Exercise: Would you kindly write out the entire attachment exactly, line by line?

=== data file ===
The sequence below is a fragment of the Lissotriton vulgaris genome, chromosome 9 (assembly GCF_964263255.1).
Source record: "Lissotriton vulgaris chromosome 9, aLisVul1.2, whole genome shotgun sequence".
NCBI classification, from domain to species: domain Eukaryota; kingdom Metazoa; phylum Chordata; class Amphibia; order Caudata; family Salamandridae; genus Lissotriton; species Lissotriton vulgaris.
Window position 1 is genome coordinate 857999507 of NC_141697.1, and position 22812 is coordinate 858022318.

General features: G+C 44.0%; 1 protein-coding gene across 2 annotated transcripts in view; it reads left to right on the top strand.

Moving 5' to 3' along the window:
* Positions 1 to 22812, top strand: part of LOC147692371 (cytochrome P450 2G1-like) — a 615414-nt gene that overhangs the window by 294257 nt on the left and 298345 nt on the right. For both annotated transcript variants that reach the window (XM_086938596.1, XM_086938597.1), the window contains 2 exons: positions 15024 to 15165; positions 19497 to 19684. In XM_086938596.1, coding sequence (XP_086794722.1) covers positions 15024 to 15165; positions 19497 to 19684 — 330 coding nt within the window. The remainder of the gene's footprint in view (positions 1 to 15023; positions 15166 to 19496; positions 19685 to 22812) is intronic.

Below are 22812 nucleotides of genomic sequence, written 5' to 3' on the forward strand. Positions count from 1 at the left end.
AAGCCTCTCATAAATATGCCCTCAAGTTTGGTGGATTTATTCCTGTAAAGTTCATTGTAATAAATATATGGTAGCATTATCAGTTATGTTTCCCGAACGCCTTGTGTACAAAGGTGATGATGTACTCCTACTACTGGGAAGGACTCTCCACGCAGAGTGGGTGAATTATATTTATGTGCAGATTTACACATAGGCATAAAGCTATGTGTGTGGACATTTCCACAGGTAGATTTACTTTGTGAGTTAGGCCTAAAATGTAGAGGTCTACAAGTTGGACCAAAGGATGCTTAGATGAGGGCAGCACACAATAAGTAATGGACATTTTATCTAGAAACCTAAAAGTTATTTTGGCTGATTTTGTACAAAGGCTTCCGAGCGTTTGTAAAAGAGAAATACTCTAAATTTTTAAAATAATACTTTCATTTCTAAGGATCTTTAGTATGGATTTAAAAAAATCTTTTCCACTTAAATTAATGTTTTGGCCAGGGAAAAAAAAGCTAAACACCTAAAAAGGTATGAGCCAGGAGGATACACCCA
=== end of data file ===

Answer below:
The sequence below is a fragment of the Lissotriton vulgaris genome, chromosome 9 (assembly GCF_964263255.1).
Source record: "Lissotriton vulgaris chromosome 9, aLisVul1.2, whole genome shotgun sequence".
NCBI classification, from domain to species: domain Eukaryota; kingdom Metazoa; phylum Chordata; class Amphibia; order Caudata; family Salamandridae; genus Lissotriton; species Lissotriton vulgaris.
Window position 1 is genome coordinate 857999507 of NC_141697.1, and position 22812 is coordinate 858022318.

General features: G+C 44.0%; 1 protein-coding gene across 2 annotated transcripts in view; it reads left to right on the top strand.

Moving 5' to 3' along the window:
* Positions 1 to 22812, top strand: part of LOC147692371 (cytochrome P450 2G1-like) — a 615414-nt gene that overhangs the window by 294257 nt on the left and 298345 nt on the right. For both annotated transcript variants that reach the window (XM_086938596.1, XM_086938597.1), the window contains 2 exons: positions 15024 to 15165; positions 19497 to 19684. In XM_086938596.1, coding sequence (XP_086794722.1) covers positions 15024 to 15165; positions 19497 to 19684 — 330 coding nt within the window. The remainder of the gene's footprint in view (positions 1 to 15023; positions 15166 to 19496; positions 19685 to 22812) is intronic.

Below are 22812 nucleotides of genomic sequence, written 5' to 3' on the forward strand. Positions count from 1 at the left end.
AAGCCTCTCATAAATATGCCCTCAAGTTTGGTGGATTTATTCCTGTAAAGTTCATTGTAATAAATATATGGTAGCATTATCAGTTATGTTTCCCGAACGCCTTGTGTACAAAGGTGATGATGTACTCCTACTACTGGGAAGGACTCTCCACGCAGAGTGGGTGAATTATATTTATGTGCAGATTTACACATAGGCATAAAGCTATGTGTGTGGACATTTCCACAGGTAGATTTACTTTGTGAGTTAGGCCTAAAATGTAGAGGTCTACAAGTTGGACCAAAGGATGCTTAGATGAGGGCAGCACACAATAAGTAATGGACATTTTATCTAGAAACCTAAAAGTTATTTTGGCTGATTTTGTACAAAGGCTTCCGAGCGTTTGTAAAAGAGAAATACTCTAAATTTTTAAAATAATACTTTCATTTCTAAGGATCTTTAGTATGGATTTAAAAAAATCTTTTCCACTTAAATTAATGTTTTGGCCAGGGAAAAAAAAGCTAAACACCTAAAAAGGTATGAGCCAGGAGGATACACCCA